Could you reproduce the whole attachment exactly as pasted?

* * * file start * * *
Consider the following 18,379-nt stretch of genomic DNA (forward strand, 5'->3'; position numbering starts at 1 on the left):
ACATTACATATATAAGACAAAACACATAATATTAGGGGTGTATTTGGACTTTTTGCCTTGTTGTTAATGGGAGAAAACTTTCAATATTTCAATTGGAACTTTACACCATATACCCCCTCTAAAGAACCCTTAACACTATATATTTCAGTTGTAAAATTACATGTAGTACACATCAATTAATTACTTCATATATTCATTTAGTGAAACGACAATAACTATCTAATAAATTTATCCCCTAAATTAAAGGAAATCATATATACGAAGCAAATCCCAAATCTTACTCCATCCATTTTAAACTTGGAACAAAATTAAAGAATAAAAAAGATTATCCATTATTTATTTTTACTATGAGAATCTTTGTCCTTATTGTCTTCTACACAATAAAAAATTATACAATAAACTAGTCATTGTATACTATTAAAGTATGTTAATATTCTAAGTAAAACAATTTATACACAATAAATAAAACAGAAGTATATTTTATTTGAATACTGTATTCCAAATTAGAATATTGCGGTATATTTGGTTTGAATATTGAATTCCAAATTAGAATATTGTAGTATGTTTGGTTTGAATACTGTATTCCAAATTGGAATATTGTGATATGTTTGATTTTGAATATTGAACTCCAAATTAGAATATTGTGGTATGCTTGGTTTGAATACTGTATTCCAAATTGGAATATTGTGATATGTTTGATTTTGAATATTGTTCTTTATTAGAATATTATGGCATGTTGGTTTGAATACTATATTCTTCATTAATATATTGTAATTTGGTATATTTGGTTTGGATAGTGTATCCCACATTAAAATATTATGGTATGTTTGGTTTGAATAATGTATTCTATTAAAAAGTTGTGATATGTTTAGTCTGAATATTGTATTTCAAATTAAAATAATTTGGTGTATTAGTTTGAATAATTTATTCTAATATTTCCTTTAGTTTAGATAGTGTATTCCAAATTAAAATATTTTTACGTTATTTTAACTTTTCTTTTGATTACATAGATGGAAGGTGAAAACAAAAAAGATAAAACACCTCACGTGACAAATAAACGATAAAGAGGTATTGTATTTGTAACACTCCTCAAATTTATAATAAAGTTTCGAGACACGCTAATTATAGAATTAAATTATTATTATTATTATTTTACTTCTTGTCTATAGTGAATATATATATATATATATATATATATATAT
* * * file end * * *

Consider the following 18,379-nt stretch of genomic DNA (forward strand, 5'->3'; position numbering starts at 1 on the left):
ACATTACATATATAAGACAAAACACATAATATTAGGGGTGTATTTGGACTTTTTGCCTTGTTGTTAATGGGAGAAAACTTTCAATATTTCAATTGGAACTTTACACCATATACCCCCTCTAAAGAACCCTTAACACTATATATTTCAGTTGTAAAATTACATGTAGTACACATCAATTAATTACTTCATATATTCATTTAGTGAAACGACAATAACTATCTAATAAATTTATCCCCTAAATTAAAGGAAATCATATATACGAAGCAAATCCCAAATCTTACTCCATCCATTTTAAACTTGGAACAAAATTAAAGAATAAAAAAGATTATCCATTATTTATTTTTACTATGAGAATCTTTGTCCTTATTGTCTTCTACACAATAAAAAATTATACAATAAACTAGTCATTGTATACTATTAAAGTATGTTAATATTCTAAGTAAAACAATTTATACACAATAAATAAAACAGAAGTATATTTTATTTGAATACTGTATTCCAAATTAGAATATTGCGGTATATTTGGTTTGAATATTGAATTCCAAATTAGAATATTGTAGTATGTTTGGTTTGAATACTGTATTCCAAATTGGAATATTGTGATATGTTTGATTTTGAATATTGAACTCCAAATTAGAATATTGTGGTATGCTTGGTTTGAATACTGTATTCCAAATTGGAATATTGTGATATGTTTGATTTTGAATATTGTTCTTTATTAGAATATTATGGCATGTTGGTTTGAATACTATATTCTTCATTAATATATTGTAATTTGGTATATTTGGTTTGGATAGTGTATCCCACATTAAAATATTATGGTATGTTTGGTTTGAATAATGTATTCTATTAAAAAGTTGTGATATGTTTAGTCTGAATATTGTATTTCAAATTAAAATAATTTGGTGTATTAGTTTGAATAATTTATTCTAATATTTCCTTTAGTTTAGATAGTGTATTCCAAATTAAAATATTTTTACGTTATTTTAACTTTTCTTTTGATTACATAGATGGAAGGTGAAAACAAAAAAGATAAAACACCTCACGTGACAAATAAACGATAAAGAGGTATTGTATTTGTAACACTCCTCAAATTTATAATAAAGTTTCGAGACACGCTAATTATAGAATTAAATTATTATTATTATTATTTTACTTCTTGTCTATAGTGAATATATATATATATATATATATATATATAT